Questions from the police officer Travis elicit icy responses

Equally confounding, initially are the words spoken by Charlie to the suspect Leon’s dog (in a local indigenous language, used infrequently in the film, the rest being English). The dog understands what is said but not the viewer. I guess the director wants the viewer to turn detective and connect that the dog knows Charlie, the brother of the victim, while the initial suspect Leon, now dead, owned the dog and is now cared for by Joseph, Leon’s buddy . It is typical of the filmmaking method of Ivan Sen, evident throughout the film. Joseph’s character can be fleshed out in an unconventional manner (by an attentive viewer) by connecting the dots: his concern for the dog, the flowers regularly placed at the last known location of the missing person, Joseph in the small church speaking to the priest, Joseph’s condolences 20 years late to the missing person’s family, etc.
Travis persists and wins over the key persons
related to the cold case

Limbo is unusual because it presents a police officer who is a heroin addict and yet solves the case with persistence. We realize the man had gone undercover with a body full of tattoos to bust a drug traffic case and got addicted in the process. Yet he can still do his job—and how! His addiction could also have been because his wife has left him for another man and his son with her. He quietly steps out of that cosmos to help another family come together, even though when requested initially to help the fractured family he feels he is not qualified for that specific intervention.

Indigenous residents, including children, survive by
scrounging for opal stones in the soil near the old opal mines

 Ariel view of the unused opal mines in South Australia in twilight

Beyond the ‘outback’ noir, the film uses spirituality. First, there are the radio broadcasts that Travis listens to in the car. Then there is a seemingly unconnected visit by Travis to the Limbo church where he observes Joseph and the priest from a distance. You don’t hear the spoken words, you “see” the body language. Most importantly, the film like the Joseph story in the Bible reunites a family thanks to the police officer’s kind intervention.  The viewer is seemingly urged by the director to superimpose the Biblical tale of Joseph on Travis’ difficulty in solving the crime as much as the missing girl’s family’s defeatist feeling that they will never get justice or closure in the social and physical wasteland of Coober Pedy in South Australia, where once opal stone was mined commercially.  It is still sparsely inhabited with a few police cars, a church, a few pubs and diners, an opal trader, and an automobile technician who needs to order spare parts from a distant town to get them.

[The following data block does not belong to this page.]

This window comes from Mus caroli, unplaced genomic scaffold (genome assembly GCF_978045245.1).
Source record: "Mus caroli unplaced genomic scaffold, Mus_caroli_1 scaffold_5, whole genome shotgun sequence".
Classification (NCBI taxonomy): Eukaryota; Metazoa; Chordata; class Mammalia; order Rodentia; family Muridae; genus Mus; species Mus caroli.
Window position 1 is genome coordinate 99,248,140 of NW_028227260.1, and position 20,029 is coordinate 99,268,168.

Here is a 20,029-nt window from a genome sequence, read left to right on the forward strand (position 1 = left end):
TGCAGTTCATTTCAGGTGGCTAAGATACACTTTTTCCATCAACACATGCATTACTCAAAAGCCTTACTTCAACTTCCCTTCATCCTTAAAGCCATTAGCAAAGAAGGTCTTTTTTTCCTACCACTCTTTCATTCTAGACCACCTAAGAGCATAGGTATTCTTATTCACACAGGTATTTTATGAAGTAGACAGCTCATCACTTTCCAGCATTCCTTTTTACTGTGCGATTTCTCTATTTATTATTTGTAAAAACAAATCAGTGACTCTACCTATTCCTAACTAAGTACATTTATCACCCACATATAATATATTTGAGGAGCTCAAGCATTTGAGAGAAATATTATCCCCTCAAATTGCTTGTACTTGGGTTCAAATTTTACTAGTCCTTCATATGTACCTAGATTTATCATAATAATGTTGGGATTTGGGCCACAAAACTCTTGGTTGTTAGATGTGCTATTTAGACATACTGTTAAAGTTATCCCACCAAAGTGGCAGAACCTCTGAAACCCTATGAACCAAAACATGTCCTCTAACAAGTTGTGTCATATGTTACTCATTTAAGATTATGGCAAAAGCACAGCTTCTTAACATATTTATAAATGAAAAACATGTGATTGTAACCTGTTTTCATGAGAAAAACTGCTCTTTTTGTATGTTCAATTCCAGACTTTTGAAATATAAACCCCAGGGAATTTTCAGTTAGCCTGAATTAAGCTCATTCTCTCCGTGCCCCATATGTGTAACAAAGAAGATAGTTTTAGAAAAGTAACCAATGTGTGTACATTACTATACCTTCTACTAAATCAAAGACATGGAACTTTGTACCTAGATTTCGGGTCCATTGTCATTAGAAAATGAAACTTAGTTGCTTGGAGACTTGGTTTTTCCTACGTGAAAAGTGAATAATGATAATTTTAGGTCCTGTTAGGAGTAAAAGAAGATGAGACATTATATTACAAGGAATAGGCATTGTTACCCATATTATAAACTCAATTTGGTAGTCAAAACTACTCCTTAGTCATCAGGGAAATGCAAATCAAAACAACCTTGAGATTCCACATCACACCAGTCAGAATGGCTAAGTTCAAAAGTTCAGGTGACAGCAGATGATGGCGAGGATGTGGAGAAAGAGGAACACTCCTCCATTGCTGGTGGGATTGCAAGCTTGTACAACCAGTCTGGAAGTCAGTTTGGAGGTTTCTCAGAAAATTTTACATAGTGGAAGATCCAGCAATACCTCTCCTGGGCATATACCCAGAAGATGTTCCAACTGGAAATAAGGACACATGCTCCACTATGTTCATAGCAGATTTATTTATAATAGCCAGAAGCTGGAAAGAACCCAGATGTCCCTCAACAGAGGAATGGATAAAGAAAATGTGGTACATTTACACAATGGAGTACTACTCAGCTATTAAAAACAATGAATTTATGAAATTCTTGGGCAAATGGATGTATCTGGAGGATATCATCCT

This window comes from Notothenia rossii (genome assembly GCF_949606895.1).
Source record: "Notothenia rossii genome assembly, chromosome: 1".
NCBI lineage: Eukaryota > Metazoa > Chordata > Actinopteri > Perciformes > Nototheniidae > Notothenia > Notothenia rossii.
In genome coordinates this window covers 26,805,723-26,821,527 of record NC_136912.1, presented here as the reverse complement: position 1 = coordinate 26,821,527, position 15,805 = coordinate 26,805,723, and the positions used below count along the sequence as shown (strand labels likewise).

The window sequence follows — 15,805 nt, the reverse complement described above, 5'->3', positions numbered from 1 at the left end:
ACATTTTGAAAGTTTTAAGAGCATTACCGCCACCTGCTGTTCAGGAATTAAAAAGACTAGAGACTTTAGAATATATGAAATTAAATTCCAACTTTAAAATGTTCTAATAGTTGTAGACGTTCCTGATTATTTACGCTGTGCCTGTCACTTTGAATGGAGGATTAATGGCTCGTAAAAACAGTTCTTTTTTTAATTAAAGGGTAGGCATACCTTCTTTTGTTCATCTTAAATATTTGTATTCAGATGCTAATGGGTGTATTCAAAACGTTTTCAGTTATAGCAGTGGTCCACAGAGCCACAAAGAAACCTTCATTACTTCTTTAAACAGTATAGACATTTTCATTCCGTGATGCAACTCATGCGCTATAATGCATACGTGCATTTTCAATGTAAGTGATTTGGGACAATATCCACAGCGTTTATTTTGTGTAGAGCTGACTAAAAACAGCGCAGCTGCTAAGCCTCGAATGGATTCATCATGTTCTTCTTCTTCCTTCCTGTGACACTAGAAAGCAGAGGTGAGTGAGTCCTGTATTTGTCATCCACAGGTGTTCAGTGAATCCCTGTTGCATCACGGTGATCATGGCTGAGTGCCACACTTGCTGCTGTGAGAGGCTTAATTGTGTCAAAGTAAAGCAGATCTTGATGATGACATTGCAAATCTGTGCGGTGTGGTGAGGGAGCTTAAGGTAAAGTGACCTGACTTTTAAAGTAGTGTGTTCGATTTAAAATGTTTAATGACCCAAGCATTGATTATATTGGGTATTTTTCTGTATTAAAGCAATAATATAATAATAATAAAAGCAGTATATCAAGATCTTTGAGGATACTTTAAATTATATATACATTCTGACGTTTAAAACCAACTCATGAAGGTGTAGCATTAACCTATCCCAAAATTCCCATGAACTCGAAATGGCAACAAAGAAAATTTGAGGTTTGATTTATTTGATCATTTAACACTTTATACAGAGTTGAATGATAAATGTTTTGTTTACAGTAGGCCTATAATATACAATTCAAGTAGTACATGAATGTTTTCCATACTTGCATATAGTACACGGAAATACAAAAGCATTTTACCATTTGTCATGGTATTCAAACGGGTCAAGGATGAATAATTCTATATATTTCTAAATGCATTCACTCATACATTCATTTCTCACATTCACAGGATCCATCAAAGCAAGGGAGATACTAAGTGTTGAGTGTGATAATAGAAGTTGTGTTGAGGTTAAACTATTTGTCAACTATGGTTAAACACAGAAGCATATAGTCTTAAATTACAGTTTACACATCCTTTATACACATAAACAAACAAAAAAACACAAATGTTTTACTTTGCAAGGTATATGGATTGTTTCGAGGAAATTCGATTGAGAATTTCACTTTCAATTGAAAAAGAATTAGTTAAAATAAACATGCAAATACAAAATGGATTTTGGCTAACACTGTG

Entry to one of the opal caves, exterior view, with Travis's car
parked outside

Metaphoric entry of Travis into the caves of Limbo,
dug to mine opal stones, to crack the cold case
he is investigating

Add all this cinematic craft of Sen to the breath-taking aerial view of the deserted man-made opal cave mines that still have some opal in the rubble with Sen’s own music. Further, the decision that Sen made to film Limbo in black-and-white was astute—a departure from his earlier work Mystery Road. It all works. Congratulations, Mr Ivan Sen, you are lifting up a sagging Australian cinema cherry picking fine cinematic concepts from world cinema and adapting those to benefit a better global understanding of the indigenous community. The funding for the film is well-conceptualized: Limbo will possibly attract tourism to the South Australian outback with opal to pick up if you have a keen eye, just as some parks near former gold-mining hotspots in USA do reward visitors with keen eyes who spot gold nuggets.       

P.S. Limbo won the Grand Prize at the 2023 Brussels International Film festival. It was nominated for the Golden Bear at the 2023 Berlin Film festival. It is one of best films of 2023 for this critic. Ivan Sen’s work in this film reminds you of the late Ermanno Olmi, whose Golden Palm winning film The Tree of Wooden Clogs (1978) was also directed, written, edited, and cinematographed by Olmi himself. Sen goes one step further than Olmi—he contributes the music of his own film as well! Another Australian film that took an empathetic view of the indigenous people was Peter Weir’s The Last Wave (1977). Reviews of the two films by this author, published on this blog, mentioned earlier in this postscript can be accessed by clicking on their colored titles here.